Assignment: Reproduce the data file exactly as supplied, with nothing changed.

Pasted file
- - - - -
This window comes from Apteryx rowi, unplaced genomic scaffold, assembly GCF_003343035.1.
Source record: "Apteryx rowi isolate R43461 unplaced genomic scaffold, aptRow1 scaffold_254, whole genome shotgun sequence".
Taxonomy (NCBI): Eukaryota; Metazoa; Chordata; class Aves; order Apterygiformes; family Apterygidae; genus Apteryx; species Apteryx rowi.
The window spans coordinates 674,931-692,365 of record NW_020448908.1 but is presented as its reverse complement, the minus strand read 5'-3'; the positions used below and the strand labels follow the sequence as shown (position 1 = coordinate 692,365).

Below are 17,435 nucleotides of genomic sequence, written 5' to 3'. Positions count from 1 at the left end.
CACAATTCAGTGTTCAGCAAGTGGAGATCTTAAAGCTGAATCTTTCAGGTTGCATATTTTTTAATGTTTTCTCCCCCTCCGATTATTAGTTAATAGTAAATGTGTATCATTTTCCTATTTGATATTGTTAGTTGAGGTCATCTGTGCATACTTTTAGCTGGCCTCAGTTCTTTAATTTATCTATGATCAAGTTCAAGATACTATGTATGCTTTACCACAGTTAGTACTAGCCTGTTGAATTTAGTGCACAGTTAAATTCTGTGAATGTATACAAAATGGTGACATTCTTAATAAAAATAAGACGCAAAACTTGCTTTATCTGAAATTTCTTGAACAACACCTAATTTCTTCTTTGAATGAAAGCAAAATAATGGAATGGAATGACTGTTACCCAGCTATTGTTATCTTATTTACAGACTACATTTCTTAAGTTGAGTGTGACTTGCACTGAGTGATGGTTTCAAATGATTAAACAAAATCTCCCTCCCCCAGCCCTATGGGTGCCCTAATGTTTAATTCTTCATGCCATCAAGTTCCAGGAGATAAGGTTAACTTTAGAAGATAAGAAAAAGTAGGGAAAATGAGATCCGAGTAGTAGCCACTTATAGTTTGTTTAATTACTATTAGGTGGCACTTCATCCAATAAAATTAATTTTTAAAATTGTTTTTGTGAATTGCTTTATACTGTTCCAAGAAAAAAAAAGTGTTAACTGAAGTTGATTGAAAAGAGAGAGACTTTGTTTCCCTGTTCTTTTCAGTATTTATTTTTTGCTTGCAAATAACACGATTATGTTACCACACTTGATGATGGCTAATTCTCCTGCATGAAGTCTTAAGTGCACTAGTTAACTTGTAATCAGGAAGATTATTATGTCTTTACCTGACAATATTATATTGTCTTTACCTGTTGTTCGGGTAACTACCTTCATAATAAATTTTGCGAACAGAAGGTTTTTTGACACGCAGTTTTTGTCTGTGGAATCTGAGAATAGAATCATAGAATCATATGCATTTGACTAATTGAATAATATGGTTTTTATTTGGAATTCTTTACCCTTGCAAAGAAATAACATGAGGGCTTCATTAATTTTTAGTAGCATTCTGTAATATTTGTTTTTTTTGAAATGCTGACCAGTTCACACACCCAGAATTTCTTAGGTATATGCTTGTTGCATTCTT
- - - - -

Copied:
This window comes from Apteryx rowi, unplaced genomic scaffold, assembly GCF_003343035.1.
Source record: "Apteryx rowi isolate R43461 unplaced genomic scaffold, aptRow1 scaffold_254, whole genome shotgun sequence".
Taxonomy (NCBI): Eukaryota; Metazoa; Chordata; class Aves; order Apterygiformes; family Apterygidae; genus Apteryx; species Apteryx rowi.
The window spans coordinates 674,931-692,365 of record NW_020448908.1 but is presented as its reverse complement, the minus strand read 5'-3'; the positions used below and the strand labels follow the sequence as shown (position 1 = coordinate 692,365).

Below are 17,435 nucleotides of genomic sequence, written 5' to 3'. Positions count from 1 at the left end.
CACAATTCAGTGTTCAGCAAGTGGAGATCTTAAAGCTGAATCTTTCAGGTTGCATATTTTTTAATGTTTTCTCCCCCTCCGATTATTAGTTAATAGTAAATGTGTATCATTTTCCTATTTGATATTGTTAGTTGAGGTCATCTGTGCATACTTTTAGCTGGCCTCAGTTCTTTAATTTATCTATGATCAAGTTCAAGATACTATGTATGCTTTACCACAGTTAGTACTAGCCTGTTGAATTTAGTGCACAGTTAAATTCTGTGAATGTATACAAAATGGTGACATTCTTAATAAAAATAAGACGCAAAACTTGCTTTATCTGAAATTTCTTGAACAACACCTAATTTCTTCTTTGAATGAAAGCAAAATAATGGAATGGAATGACTGTTACCCAGCTATTGTTATCTTATTTACAGACTACATTTCTTAAGTTGAGTGTGACTTGCACTGAGTGATGGTTTCAAATGATTAAACAAAATCTCCCTCCCCCAGCCCTATGGGTGCCCTAATGTTTAATTCTTCATGCCATCAAGTTCCAGGAGATAAGGTTAACTTTAGAAGATAAGAAAAAGTAGGGAAAATGAGATCCGAGTAGTAGCCACTTATAGTTTGTTTAATTACTATTAGGTGGCACTTCATCCAATAAAATTAATTTTTAAAATTGTTTTTGTGAATTGCTTTATACTGTTCCAAGAAAAAAAAAGTGTTAACTGAAGTTGATTGAAAAGAGAGAGACTTTGTTTCCCTGTTCTTTTCAGTATTTATTTTTTGCTTGCAAATAACACGATTATGTTACCACACTTGATGATGGCTAATTCTCCTGCATGAAGTCTTAAGTGCACTAGTTAACTTGTAATCAGGAAGATTATTATGTCTTTACCTGACAATATTATATTGTCTTTACCTGTTGTTCGGGTAACTACCTTCATAATAAATTTTGCGAACAGAAGGTTTTTTGACACGCAGTTTTTGTCTGTGGAATCTGAGAATAGAATCATAGAATCATATGCATTTGACTAATTGAATAATATGGTTTTTATTTGGAATTCTTTACCCTTGCAAAGAAATAACATGAGGGCTTCATTAATTTTTAGTAGCATTCTGTAATATTTGTTTTTTTTGAAATGCTGACCAGTTCACACACCCAGAATTTCTTAGGTATATGCTTGTTGCATTCTT